Amidst an increasingly uncertain outlook for the future of coal jobs, the Australian manufacturing union is calling for efforts to be made for a smooth transition from coal.

Members of the union are asking for governments to ensure they have plans for transferring the existing workforce into alternative industries, and financing efforts directed towards the geographic areas that are most at risk.

This call comes as the Liberal government is considering a change to the Clean Energy Finance Corporation’s rules, which would allow the alternative energy fund to be used for “clean coal” initiatives.

Steve McCartney, state secretary for the union, said government investment was required to support industry to save workers. “We have to give them land,” he said. “We have to give them tax concessions to make it happen. More importantly we have to have a buy-local campaign to make us buy our own goods.”

He said that coal and mining towns were too crucial to be abandoned, and must be supported through policy and action.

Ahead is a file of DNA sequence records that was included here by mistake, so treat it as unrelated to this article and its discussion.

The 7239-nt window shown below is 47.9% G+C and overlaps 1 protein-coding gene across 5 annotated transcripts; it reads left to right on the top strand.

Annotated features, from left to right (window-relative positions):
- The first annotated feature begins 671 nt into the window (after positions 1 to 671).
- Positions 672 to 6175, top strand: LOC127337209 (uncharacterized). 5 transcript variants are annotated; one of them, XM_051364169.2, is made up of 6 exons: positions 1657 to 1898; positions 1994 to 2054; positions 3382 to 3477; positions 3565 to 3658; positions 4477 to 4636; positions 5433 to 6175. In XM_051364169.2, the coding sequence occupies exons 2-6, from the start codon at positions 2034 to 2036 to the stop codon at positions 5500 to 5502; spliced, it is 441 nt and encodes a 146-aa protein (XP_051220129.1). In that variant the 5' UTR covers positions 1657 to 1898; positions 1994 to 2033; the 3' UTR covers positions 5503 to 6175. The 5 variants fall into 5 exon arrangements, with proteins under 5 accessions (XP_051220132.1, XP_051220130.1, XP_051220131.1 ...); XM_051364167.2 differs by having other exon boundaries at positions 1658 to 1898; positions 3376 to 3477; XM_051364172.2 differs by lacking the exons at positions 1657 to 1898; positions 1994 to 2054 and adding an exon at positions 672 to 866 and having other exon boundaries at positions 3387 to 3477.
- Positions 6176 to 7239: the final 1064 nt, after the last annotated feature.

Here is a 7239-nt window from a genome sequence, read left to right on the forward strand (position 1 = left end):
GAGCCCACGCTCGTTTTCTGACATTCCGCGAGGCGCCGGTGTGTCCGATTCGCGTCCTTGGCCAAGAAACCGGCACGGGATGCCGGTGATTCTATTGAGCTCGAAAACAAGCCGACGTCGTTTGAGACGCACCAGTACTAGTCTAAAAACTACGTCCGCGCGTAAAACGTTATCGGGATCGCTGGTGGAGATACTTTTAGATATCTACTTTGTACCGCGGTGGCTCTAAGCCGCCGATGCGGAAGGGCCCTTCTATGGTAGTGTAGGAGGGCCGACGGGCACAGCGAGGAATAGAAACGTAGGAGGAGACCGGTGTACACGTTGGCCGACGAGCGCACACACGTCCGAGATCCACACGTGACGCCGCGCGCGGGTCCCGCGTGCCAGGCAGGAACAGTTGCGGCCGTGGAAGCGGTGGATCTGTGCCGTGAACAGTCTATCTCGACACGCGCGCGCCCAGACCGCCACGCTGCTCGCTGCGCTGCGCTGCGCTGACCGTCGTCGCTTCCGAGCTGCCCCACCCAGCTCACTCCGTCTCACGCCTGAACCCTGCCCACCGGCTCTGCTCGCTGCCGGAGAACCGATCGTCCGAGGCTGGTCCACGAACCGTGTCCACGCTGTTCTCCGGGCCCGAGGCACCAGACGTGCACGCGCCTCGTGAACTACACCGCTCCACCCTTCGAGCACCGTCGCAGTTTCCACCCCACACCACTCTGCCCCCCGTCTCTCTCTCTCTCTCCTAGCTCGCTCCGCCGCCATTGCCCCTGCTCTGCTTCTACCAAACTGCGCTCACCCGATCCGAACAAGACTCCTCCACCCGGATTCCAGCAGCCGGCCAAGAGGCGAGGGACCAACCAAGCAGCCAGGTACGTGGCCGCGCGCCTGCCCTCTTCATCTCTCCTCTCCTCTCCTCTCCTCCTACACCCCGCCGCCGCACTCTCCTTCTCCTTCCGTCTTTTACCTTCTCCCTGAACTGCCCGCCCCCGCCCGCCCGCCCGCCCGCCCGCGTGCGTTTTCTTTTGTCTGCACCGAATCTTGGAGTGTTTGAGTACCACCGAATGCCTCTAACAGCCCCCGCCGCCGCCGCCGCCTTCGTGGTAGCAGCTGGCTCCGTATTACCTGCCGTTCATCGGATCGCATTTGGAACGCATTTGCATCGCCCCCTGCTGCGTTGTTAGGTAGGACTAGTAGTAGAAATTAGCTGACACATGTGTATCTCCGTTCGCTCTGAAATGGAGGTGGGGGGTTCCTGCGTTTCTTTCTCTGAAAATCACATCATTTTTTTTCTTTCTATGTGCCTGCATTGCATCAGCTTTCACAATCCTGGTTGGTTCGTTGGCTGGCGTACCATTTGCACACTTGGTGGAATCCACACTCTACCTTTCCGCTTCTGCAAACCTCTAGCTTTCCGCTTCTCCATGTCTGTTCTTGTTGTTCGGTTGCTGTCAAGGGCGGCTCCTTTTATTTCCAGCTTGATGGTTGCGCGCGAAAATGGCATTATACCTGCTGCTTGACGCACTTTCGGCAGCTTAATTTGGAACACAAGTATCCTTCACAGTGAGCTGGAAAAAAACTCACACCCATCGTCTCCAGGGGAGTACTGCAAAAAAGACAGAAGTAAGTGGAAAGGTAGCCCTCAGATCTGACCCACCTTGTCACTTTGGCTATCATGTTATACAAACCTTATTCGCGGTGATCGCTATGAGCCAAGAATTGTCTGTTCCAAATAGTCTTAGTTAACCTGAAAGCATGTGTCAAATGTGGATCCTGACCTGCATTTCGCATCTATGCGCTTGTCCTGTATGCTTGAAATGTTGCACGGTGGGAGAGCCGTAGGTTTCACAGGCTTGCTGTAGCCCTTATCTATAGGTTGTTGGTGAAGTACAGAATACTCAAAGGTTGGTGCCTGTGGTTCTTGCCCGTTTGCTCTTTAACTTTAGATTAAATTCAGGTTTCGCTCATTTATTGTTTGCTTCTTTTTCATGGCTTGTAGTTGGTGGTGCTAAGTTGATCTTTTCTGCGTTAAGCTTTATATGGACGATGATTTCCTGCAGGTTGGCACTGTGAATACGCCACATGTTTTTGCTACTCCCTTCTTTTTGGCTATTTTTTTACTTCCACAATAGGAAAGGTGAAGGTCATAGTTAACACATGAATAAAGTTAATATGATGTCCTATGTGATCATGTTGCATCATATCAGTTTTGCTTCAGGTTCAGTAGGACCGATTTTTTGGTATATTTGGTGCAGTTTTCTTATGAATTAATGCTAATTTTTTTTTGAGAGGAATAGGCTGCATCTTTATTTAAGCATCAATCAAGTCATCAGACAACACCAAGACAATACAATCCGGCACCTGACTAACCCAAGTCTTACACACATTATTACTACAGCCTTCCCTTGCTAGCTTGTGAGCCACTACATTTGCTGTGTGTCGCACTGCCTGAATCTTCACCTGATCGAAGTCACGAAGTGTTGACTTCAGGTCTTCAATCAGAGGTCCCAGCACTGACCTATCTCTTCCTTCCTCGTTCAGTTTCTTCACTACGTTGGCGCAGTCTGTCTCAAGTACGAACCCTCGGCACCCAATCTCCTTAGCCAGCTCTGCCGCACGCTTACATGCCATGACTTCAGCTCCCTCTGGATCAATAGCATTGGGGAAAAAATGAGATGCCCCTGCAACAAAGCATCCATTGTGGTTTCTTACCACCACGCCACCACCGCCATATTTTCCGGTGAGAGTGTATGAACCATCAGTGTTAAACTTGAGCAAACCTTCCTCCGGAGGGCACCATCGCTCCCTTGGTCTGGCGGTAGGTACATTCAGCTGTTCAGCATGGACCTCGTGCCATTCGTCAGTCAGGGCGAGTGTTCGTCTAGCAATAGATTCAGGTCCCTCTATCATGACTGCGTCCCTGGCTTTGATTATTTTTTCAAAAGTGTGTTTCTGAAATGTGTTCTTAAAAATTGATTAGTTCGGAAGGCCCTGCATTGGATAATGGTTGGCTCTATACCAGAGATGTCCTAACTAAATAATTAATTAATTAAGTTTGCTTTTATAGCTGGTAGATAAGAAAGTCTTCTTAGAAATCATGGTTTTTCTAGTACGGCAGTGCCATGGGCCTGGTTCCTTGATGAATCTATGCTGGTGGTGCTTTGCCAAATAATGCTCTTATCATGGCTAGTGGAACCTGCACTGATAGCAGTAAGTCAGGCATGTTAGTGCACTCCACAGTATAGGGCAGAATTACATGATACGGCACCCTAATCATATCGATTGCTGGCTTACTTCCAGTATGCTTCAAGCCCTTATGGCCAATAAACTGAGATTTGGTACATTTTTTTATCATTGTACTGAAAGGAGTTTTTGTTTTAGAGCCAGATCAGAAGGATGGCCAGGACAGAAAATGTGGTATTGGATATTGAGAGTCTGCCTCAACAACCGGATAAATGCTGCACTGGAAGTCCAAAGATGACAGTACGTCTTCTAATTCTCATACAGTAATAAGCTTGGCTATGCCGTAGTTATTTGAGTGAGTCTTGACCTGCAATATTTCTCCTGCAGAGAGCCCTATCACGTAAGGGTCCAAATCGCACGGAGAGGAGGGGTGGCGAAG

“Any discussion on shutting down coal has to be preempted with a discussion on what are we going to do with the town,” he said.

“If you think five people driving around in a ute checking windmills will fix it, it’s not going to.”

“So we have to have a realistic approach as a government or a country or a state. Before you talk about shutting down the power station in this place, what actual industry are you going to start in that place before it closes.”

The AMWU called for industry hubs supported by government in suffering regions and praised the establishment of the shipbuilding hub in Henderson, Western Australia.

“I’ve got to say, if it wasn’t for the National party a long time ago, we probably wouldn’t have had that hub,” McCartney said. “People thought it was going to be a white elephant. It has proven itself now. Not only has it created an industry, it has created up- and downstream companies around there.”